Healal’s mother Saleha Begum, however, does not agree with her son and daughter-in-law. She says that It’s better for the girls to get married at an early age when they look pretty and are obedient When girls get adult they become arrogant and they don’t want to carry out orders. Boys are also better off getting married early because they tend to be more attentive to earning only after marriage.

Appropriately, early marriage is taking place at random showing slight respect to the law. Human-rights protestors and social workers say that according to the law early marriage is a punishable offence, but it is not banned. Besides, people do not follow the law because there is hardly any campaign to make the people aware about it, let alone the solving social problems.


d. National laws and law enforcement against early marriage:

Early marriage is unlawful in the existing civil or common law in most countries of South Asia, but is widely disregarded by customary and religious laws and practice. This is found to be communal where marriages typically take place along with customary resources and remain mostly not registered. It has also been found that in most countries, minimum ages for marriage do exist but are often not enforced. Countries such as India have started a process of registering births and marriages but in remote areas these laws are constantly flaunted. In India and Sri Lanka, there exist both the civil and the particular law which means children under 18 can and do marry.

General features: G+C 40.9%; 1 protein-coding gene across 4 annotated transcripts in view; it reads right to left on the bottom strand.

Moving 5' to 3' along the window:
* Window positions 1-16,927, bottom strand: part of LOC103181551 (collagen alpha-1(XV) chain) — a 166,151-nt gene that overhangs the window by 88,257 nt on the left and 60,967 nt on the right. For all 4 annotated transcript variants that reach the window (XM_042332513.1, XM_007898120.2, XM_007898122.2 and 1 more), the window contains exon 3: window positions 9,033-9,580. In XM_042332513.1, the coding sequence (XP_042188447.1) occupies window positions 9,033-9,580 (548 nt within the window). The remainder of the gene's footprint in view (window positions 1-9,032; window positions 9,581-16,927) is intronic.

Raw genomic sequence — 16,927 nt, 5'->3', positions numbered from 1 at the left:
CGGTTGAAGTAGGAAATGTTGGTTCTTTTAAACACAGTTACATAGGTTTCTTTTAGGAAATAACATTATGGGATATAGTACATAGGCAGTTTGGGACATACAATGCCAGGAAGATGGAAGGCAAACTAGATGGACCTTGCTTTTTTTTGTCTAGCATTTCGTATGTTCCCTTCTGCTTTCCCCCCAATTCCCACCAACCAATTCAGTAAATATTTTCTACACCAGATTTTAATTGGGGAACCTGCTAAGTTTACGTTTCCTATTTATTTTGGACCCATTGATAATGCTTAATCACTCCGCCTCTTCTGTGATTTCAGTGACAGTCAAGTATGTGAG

In Bangladesh, under the Child Marriage Restraint Act of 1929, the age for the girl is set at 18. Along with this act early marriage is punishable by law. This law, however, has little impact on the frequency of early marriage here. It is estimated that partial of women are below 18 when they marry. The situation is increased by the fact that most births go unregistered. The Law and Local Government Ministry is putting the representation of the new Birth and Death Registration Act 2004 in force since July 3. The Act requires birth certificate as proof of age for a number of essential services such as marriage registration, obtaining a passport, and enrollment in school.